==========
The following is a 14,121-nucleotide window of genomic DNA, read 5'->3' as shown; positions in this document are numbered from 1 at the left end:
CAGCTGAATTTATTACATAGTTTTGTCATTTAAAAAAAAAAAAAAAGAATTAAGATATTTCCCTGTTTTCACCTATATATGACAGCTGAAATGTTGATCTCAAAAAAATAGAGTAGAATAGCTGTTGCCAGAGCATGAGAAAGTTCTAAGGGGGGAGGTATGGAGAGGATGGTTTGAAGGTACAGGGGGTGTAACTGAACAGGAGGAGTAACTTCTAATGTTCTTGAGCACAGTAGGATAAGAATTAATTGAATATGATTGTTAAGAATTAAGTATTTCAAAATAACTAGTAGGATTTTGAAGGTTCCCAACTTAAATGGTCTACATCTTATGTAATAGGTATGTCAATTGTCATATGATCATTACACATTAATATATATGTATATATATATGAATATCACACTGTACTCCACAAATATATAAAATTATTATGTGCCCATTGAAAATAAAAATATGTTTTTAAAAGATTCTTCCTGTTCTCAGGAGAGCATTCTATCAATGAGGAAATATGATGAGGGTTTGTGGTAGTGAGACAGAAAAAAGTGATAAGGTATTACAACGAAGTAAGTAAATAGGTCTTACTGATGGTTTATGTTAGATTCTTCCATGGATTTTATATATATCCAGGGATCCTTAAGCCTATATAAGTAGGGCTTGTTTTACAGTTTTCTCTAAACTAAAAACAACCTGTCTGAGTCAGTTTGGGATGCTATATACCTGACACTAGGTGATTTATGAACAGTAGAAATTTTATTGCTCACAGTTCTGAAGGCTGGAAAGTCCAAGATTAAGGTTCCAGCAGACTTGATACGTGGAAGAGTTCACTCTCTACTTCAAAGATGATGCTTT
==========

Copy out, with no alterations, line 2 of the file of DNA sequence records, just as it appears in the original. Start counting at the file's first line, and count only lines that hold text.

CAGCTGAATTTATTACATAGTTTTGTCATTTAAAAAAAAAAAAAAAGAATTAAGATATTTCCCTGTTTTCACCTATATATGACAGCTGAAATGTTGATCTCAAAAAAATAGAGTAGAATAGCTGTTGCCAGAGCATGAGAAAGTTCTAAGGGGGGAGGTATGGAGAGGATGGTTTGAAGGTACAGGGGGTGTAACTGAACAGGAGGAGTAACTTCTAATGTTCTTGAGCACAGTAGGATAAGAATTAATTGAATATGATTGTTAAGAATTAAGTATTTCAAAATAACTAGTAGGATTTTGAAGGTTCCCAACTTAAATGGTCTACATCTTATGTAATAGGTATGTCAATTGTCATATGATCATTACACATTAATATATATGTATATATATATGAATATCACACTGTACTCCACAAATATATAAAATTATTATGTGCCCATTGAAAATAAAAATATGTTTTTAAAAGATTCTTCCTGTTCTCAGGAGAGCATTCTATCAATGAGGAAATATGATGAGGGTTTGTGGTAGTGAGACAGAAAAAAGTGATAAGGTATTACAACGAAGTAAGTAAATAGGTCTTACTGATGGTTTATGTTAGATTCTTCCATGGATTTTATATATATCCAGGGATCCTTAAGCCTATATAAGTAGGGCTTGTTTTACAGTTTTCTCTAAACTAAAAACAACCTGTCTGAGTCAGTTTGGGATGCTATATACCTGACACTAGGTGATTTATGAACAGTAGAAATTTTATTGCTCACAGTTCTGAAGGCTGGAAAGTCCAAGATTAAGGTTCCAGCAGACTTGATACGTGGAAGAGTTCACTCTCTACTTCAAAGATGATGCTTT